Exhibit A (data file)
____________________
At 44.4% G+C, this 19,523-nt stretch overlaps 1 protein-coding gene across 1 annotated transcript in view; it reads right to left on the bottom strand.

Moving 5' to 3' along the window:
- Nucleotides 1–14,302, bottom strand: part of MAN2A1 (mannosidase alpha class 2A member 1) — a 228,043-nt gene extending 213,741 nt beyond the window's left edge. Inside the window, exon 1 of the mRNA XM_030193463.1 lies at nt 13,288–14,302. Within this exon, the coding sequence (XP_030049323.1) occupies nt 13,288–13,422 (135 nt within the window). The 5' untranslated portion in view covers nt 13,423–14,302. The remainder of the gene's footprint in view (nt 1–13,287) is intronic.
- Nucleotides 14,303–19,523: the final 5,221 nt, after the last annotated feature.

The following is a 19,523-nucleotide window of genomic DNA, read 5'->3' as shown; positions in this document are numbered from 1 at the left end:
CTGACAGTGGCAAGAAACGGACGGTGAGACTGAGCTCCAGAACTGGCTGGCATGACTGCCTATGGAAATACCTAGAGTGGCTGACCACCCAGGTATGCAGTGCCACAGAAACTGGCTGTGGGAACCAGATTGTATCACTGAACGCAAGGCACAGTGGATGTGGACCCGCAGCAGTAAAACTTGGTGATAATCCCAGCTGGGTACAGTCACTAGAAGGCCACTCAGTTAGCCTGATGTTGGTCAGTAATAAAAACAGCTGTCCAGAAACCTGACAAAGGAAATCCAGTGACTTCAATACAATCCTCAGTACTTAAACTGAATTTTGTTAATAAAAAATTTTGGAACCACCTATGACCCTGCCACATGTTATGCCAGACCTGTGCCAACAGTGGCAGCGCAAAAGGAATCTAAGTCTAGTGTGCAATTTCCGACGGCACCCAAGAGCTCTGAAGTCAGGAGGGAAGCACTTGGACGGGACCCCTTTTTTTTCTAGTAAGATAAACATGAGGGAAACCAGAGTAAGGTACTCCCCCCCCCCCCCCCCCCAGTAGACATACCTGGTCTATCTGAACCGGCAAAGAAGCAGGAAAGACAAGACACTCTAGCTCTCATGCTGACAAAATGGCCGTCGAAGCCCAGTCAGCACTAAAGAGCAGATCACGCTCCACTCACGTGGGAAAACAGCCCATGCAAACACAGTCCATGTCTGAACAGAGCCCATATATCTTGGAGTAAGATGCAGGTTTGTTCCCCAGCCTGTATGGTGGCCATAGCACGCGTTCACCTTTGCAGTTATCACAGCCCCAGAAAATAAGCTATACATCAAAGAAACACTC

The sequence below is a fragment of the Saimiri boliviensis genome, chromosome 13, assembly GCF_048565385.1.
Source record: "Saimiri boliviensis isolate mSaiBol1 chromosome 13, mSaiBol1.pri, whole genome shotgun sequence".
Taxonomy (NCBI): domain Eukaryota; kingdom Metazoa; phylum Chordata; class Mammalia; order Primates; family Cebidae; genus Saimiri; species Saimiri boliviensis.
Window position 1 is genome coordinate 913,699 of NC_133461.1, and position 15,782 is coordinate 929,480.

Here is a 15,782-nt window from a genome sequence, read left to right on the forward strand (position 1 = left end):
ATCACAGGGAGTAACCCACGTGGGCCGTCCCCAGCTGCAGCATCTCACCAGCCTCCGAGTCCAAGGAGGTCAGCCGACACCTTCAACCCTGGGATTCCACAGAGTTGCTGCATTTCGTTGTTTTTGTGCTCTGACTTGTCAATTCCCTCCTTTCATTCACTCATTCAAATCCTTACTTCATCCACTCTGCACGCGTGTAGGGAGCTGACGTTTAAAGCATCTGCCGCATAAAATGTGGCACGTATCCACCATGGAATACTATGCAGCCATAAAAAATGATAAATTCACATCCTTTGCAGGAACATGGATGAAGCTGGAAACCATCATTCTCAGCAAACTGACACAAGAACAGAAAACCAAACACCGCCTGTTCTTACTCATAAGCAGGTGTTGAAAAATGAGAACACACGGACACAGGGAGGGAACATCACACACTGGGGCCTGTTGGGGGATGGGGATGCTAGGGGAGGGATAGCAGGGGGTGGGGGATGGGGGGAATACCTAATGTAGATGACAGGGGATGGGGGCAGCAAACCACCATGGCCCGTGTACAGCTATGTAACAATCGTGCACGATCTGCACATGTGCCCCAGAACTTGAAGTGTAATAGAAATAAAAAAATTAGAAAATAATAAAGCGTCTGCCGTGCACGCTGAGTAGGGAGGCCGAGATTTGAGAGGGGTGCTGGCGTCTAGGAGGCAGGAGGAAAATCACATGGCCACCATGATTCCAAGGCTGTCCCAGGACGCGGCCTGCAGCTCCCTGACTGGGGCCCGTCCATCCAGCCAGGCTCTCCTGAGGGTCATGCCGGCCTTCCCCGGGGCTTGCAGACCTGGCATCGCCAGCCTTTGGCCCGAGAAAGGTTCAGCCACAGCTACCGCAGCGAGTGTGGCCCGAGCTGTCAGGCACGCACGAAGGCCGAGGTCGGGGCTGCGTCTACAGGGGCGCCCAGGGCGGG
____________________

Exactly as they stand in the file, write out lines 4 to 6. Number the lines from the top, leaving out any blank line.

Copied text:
- Nucleotides 14,303–19,523: the final 5,221 nt, after the last annotated feature.

The following is a 19,523-nucleotide window of genomic DNA, read 5'->3' as shown; positions in this document are numbered from 1 at the left end:
CTGACAGTGGCAAGAAACGGACGGTGAGACTGAGCTCCAGAACTGGCTGGCATGACTGCCTATGGAAATACCTAGAGTGGCTGACCACCCAGGTATGCAGTGCCACAGAAACTGGCTGTGGGAACCAGATTGTATCACTGAACGCAAGGCACAGTGGATGTGGACCCGCAGCAGTAAAACTTGGTGATAATCCCAGCTGGGTACAGTCACTAGAAGGCCACTCAGTTAGCCTGATGTTGGTCAGTAATAAAAACAGCTGTCCAGAAACCTGACAAAGGAAATCCAGTGACTTCAATACAATCCTCAGTACTTAAACTGAATTTTGTTAATAAAAAATTTTGGAACCACCTATGACCCTGCCACATGTTATGCCAGACCTGTGCCAACAGTGGCAGCGCAAAAGGAATCTAAGTCTAGTGTGCAATTTCCGACGGCACCCAAGAGCTCTGAAGTCAGGAGGGAAGCACTTGGACGGGACCCCTTTTTTTTCTAGTAAGATAAACATGAGGGAAACCAGAGTAAGGTACTCCCCCCCCCCCCCCCCCCAGTAGACATACCTGGTCTATCTGAACCGGCAAAGAAGCAGGAAAGACAAGACACTCTAGCTCTCATGCTGACAAAATGGCCGTCGAAGCCCAGTCAGCACTAAAGAGCAGATCACGCTCCACTCACGTGGGAAAACAGCCCATGCAAACACAGTCCATGTCTGAACAGAGCCCATATATCTTGGAGTAAGATGCAGGTTTGTTCCCCAGCCTGTATGGTGGCCATAGCACGCGTTCACCTTTGCAGTTATCACAGCCCCAGAAAATAAGCTATACATCAAAGAAACACTC